A lot of Social Media analysts will say that don’t we have sentiments and categorization options available in some tools to understand conversations. For those, I sincerely ask them to spare one day of their busy life to read through actual data going into their analysis and related outputs. Once I was reviewing a social media tool and was shown twitter search results based on a query around a brand. Vendor created a category map which looked quite cool thanks for the visualizations inbuilt. But on drilling into the actual data was when things turned out to be uncool. One of the categories was labeled CEO and we expected it to contain data around the CEO of that brand but actually only around 10% data contained related conversations. Not going into the technical reasons, point I am trying to make is that that often SM tools are like simple machines with no brains but why are we forgetting this fact. We need machines to help in the process not understand it for us. This brings me to sentiments.
Large number of times I look at sentiment analysis given by most tools and often I get 90%+ conversations marked as neutral. In most cases tools fail to understand context of the conversation due to which this problem arises. Most of the present day tools view language as a mathematical equation and process it accordingly while in reality language is complex and formed of structures and intricacies which go unnoticed. Some people suggest human coders for such cases but I feel that a dual approach of using human analysts & reviewers aided by powerful NLP enabled machine learning can help. Before I close this blog, I would like to say that Social Media analysis is in its infancy and we need to constantly debate on what is right and what can be done better. I have often seen people either overhyping capabilities of social media while some undermining the power of social media analysis and view it with an eye of disdain. I feel that both camps are wrong. Social Media analysis can show insights that can never be hypothesized or deciphered by traditional survey research. It helps get opinion from hard to reach people expressing REAL feelings in real time which is impossible via survey. Yet there are lots of areas where SM analysis falls short; especially in understanding the WHY part and that’s where surveys can be important. Depth and volume of insights that can be gathered via Social Media analysis varies by industry and brands making traditional research necessary as a supplement.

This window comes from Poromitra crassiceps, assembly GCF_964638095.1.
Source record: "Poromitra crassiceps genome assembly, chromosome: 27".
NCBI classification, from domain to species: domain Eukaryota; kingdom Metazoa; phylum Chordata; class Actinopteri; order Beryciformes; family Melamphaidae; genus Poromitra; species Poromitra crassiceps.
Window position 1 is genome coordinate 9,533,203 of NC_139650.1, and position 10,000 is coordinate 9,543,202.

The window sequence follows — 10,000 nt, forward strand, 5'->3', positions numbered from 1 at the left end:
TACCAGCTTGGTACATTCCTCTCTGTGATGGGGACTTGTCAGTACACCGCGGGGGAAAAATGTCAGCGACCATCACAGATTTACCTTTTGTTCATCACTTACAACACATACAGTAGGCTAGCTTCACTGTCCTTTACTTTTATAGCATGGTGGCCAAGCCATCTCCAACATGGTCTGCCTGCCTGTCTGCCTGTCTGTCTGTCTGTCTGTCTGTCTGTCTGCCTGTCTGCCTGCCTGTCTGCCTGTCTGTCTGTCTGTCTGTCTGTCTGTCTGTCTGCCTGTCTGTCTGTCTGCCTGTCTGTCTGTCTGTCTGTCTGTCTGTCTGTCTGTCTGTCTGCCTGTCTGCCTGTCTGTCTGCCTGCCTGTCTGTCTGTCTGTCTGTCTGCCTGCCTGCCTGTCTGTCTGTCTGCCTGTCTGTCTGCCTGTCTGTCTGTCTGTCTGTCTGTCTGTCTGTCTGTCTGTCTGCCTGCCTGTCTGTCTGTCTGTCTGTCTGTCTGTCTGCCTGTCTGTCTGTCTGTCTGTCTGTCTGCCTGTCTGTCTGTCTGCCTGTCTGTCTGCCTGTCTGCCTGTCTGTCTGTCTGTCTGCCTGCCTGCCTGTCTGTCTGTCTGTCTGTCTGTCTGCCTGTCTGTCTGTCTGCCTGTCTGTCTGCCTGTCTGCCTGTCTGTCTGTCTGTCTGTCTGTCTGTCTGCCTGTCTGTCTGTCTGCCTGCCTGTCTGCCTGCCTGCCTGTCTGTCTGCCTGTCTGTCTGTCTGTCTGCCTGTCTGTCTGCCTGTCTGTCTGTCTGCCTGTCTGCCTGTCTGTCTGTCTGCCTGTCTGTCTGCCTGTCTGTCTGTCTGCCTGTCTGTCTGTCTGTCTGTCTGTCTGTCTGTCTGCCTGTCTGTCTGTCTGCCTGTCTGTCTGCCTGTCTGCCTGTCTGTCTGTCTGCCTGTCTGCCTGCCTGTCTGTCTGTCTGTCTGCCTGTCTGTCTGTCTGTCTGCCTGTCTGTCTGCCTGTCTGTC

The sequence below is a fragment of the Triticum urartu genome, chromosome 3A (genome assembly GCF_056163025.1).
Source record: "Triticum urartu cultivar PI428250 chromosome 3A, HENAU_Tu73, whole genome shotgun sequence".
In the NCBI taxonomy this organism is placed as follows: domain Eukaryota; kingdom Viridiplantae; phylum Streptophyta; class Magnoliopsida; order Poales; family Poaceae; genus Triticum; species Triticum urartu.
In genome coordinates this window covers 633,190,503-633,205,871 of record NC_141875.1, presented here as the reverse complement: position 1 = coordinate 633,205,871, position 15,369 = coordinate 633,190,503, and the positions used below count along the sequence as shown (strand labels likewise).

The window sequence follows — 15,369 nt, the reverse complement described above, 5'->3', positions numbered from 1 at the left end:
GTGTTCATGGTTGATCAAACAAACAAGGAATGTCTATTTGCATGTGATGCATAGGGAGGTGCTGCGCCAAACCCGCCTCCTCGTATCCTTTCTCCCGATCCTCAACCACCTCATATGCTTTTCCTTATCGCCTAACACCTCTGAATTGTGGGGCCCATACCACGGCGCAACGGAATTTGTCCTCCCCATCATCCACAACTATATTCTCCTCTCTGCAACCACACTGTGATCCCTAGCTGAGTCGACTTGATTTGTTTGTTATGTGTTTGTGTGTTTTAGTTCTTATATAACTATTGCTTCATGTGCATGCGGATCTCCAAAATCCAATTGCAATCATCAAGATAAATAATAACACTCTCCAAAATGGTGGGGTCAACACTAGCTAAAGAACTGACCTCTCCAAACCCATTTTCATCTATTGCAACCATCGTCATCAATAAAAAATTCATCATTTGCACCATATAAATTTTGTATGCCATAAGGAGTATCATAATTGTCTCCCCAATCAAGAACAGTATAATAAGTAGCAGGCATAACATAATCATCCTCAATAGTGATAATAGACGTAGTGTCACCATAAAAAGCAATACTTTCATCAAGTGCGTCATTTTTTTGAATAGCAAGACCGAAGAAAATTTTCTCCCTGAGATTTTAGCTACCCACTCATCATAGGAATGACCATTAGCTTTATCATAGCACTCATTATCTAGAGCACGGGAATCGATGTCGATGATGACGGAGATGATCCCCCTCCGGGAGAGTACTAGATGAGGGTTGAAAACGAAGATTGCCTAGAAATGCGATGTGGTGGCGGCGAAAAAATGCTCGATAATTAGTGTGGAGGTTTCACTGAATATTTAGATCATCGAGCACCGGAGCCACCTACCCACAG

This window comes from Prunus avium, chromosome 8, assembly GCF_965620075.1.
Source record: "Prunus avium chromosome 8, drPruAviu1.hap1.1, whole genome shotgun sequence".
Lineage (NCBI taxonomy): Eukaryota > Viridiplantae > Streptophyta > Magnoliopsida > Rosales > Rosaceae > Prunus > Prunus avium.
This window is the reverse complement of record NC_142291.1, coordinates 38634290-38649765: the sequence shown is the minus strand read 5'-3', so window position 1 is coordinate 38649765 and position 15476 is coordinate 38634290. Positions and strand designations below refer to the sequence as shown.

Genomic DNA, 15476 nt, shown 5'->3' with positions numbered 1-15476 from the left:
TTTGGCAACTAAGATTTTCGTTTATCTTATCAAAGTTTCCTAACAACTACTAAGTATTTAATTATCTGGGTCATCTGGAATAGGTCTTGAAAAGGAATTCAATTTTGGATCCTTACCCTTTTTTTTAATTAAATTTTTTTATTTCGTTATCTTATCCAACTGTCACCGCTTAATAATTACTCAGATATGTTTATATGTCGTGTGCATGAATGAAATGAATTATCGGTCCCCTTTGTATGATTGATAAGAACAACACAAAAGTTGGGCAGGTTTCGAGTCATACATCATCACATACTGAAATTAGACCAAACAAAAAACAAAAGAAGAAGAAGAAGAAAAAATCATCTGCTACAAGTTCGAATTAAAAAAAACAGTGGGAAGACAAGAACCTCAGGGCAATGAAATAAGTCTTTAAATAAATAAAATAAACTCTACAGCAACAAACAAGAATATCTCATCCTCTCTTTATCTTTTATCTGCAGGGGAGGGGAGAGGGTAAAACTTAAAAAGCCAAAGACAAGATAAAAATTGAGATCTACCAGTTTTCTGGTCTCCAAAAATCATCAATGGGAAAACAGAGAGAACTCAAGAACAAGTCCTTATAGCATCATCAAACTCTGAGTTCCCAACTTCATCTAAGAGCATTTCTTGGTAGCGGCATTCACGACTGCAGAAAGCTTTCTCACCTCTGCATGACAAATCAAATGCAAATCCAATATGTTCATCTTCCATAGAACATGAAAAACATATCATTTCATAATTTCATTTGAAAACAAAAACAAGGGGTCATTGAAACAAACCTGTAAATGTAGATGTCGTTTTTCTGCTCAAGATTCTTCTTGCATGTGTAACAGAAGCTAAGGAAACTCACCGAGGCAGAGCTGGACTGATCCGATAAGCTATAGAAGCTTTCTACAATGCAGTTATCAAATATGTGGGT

I can go on and on but ending this blog, I will say that next time you see a social media analysis try to understand the conversations and not simply the numbers. It’s a new field so let’s be open minded but with an inquisitive eye. Like always, these are my observations but feel free to agree or disagree.
Preriit Souda is a Senior Analyst-Marketing Science (Advanced Analytics) at TNS (A WPP Company).
The views expressed are solely personal and do not reflect views of my employer or associated companies.